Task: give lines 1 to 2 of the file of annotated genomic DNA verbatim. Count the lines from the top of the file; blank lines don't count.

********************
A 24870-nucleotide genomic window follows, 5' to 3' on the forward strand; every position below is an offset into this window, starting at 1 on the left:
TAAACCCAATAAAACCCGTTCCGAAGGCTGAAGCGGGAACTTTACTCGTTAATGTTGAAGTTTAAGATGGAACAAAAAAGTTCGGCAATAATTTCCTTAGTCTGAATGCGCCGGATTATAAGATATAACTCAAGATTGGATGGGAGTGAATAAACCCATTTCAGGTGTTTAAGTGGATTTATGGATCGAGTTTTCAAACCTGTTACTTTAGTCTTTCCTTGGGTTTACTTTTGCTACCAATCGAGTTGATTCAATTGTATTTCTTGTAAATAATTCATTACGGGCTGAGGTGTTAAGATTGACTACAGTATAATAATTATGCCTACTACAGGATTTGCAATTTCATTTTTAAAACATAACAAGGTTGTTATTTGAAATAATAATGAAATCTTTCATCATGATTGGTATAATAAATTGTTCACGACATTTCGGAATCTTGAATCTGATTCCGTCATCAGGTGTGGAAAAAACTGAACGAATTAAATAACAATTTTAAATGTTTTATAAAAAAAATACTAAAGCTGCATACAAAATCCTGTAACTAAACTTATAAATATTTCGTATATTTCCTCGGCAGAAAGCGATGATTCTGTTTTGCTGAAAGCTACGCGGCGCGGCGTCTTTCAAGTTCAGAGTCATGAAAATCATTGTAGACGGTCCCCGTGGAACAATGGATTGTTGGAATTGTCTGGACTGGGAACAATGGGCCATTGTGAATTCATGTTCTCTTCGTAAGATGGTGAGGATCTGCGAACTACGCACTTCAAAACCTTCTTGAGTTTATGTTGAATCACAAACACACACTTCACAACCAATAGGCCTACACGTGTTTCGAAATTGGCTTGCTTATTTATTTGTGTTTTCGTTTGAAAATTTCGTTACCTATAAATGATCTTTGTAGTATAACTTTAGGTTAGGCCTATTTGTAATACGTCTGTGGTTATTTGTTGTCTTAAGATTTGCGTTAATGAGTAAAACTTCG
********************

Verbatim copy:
A 24870-nucleotide genomic window follows, 5' to 3' on the forward strand; every position below is an offset into this window, starting at 1 on the left:
TAAACCCAATAAAACCCGTTCCGAAGGCTGAAGCGGGAACTTTACTCGTTAATGTTGAAGTTTAAGATGGAACAAAAAAGTTCGGCAATAATTTCCTTAGTCTGAATGCGCCGGATTATAAGATATAACTCAAGATTGGATGGGAGTGAATAAACCCATTTCAGGTGTTTAAGTGGATTTATGGATCGAGTTTTCAAACCTGTTACTTTAGTCTTTCCTTGGGTTTACTTTTGCTACCAATCGAGTTGATTCAATTGTATTTCTTGTAAATAATTCATTACGGGCTGAGGTGTTAAGATTGACTACAGTATAATAATTATGCCTACTACAGGATTTGCAATTTCATTTTTAAAACATAACAAGGTTGTTATTTGAAATAATAATGAAATCTTTCATCATGATTGGTATAATAAATTGTTCACGACATTTCGGAATCTTGAATCTGATTCCGTCATCAGGTGTGGAAAAAACTGAACGAATTAAATAACAATTTTAAATGTTTTATAAAAAAAATACTAAAGCTGCATACAAAATCCTGTAACTAAACTTATAAATATTTCGTATATTTCCTCGGCAGAAAGCGATGATTCTGTTTTGCTGAAAGCTACGCGGCGCGGCGTCTTTCAAGTTCAGAGTCATGAAAATCATTGTAGACGGTCCCCGTGGAACAATGGATTGTTGGAATTGTCTGGACTGGGAACAATGGGCCATTGTGAATTCATGTTCTCTTCGTAAGATGGTGAGGATCTGCGAACTACGCACTTCAAAACCTTCTTGAGTTTATGTTGAATCACAAACACACACTTCACAACCAATAGGCCTACACGTGTTTCGAAATTGGCTTGCTTATTTATTTGTGTTTTCGTTTGAAAATTTCGTTACCTATAAATGATCTTTGTAGTATAACTTTAGGTTAGGCCTATTTGTAATACGTCTGTGGTTATTTGTTGTCTTAAGATTTGCGTTAATGAGTAAAACTTCG